Detroit is one of America’s most troubled cities, and its problems sometimes seem intractable. But a new effort to envision a future for Motor City could offer hope to other declining urban centers.
Detroit epitomizes shrinking Rust Belt cities. The once-vibrant hub of the U.S. auto industry has already lost more than 60 percent of its population and about 40 percent of its housing stock, leaving roughly 20 square miles vacant – almost as much as all of Manhattan.
Matthew DeBord/Business InsiderGlobal auto executives at the Detroit auto show are highlighting their investments in the United States, mindful of President-elect Donald Trump's attacks on automakers for building vehicles in Mexico.
North American auto OEMs and their tier 2 suppliers have been in a race to move auto production across borders to low-cost countries (LCCs) for the past couple of decades as soaring wages, pension and OPEB obligations made production in the U.S. all but impossible. Supporters of minimum wage hikes could learn from the efforts of the United Auto Workers Union which did a masterful job negotiating off-market wage and benefits packages which ultimately only served to provide their members with permanent job losses.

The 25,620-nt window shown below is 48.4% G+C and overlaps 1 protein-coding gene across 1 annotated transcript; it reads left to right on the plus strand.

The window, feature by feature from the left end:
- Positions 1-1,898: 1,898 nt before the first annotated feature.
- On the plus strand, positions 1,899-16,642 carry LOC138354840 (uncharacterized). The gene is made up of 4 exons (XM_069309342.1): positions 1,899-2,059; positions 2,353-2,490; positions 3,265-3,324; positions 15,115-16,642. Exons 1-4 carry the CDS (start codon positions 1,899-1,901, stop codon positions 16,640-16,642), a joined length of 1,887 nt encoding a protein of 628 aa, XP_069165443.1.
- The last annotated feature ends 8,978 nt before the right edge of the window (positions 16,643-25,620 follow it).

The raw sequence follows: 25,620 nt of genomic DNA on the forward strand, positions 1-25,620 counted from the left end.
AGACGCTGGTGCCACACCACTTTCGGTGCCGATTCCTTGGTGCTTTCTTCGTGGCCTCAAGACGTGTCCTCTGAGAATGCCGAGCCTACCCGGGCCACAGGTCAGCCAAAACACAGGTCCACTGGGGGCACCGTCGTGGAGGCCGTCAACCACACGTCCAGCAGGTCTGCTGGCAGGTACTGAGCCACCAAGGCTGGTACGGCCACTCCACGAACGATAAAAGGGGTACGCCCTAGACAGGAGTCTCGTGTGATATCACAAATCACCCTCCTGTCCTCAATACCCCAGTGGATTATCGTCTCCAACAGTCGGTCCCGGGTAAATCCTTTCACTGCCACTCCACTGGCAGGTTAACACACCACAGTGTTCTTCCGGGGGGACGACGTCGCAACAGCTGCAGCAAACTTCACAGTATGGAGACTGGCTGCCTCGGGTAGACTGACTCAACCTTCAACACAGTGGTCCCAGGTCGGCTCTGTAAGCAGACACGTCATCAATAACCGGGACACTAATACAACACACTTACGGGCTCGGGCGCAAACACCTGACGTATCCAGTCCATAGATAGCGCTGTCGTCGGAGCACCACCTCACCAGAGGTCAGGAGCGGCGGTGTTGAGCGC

When you're planning a trip, one of the most important things to remember is factoring in the transportation cost. And that's especially true for space travel. Traveling to Mars is going to be expensive, so NASA is betting on the future development of a more efficient and less costly type of propulsion to get there.
GUELPH, Ont. — One of Canada’s largest autoparts companies is making a play for French counterpart Montupet SA in a friendly takeover offer valued at $1.16 billion.
Linamar Corp. of Guelph, Ont. says the acquisition would be a significant step in its strategy of becoming a global leader in making aluminum components for the automotive sector.
Montupet designs and manufactures complex aluminum castings, with a presence in several European countries, North America and Asia.
TORONTO — A strong Canadian dollar has wounded the country’s auto manufacturing sector over the last decade, but the currency’s recent drop to a near six-year low is unlikely to spur a rush of new investment, say senior industry executives.
Canada has struggled in recent years to win new investment from automakers, losing out to both the United States and lower-cost Mexico. While some major automakers have announced new investments in Canada in recent months, they are expected to preserve jobs rather than significantly increase employment.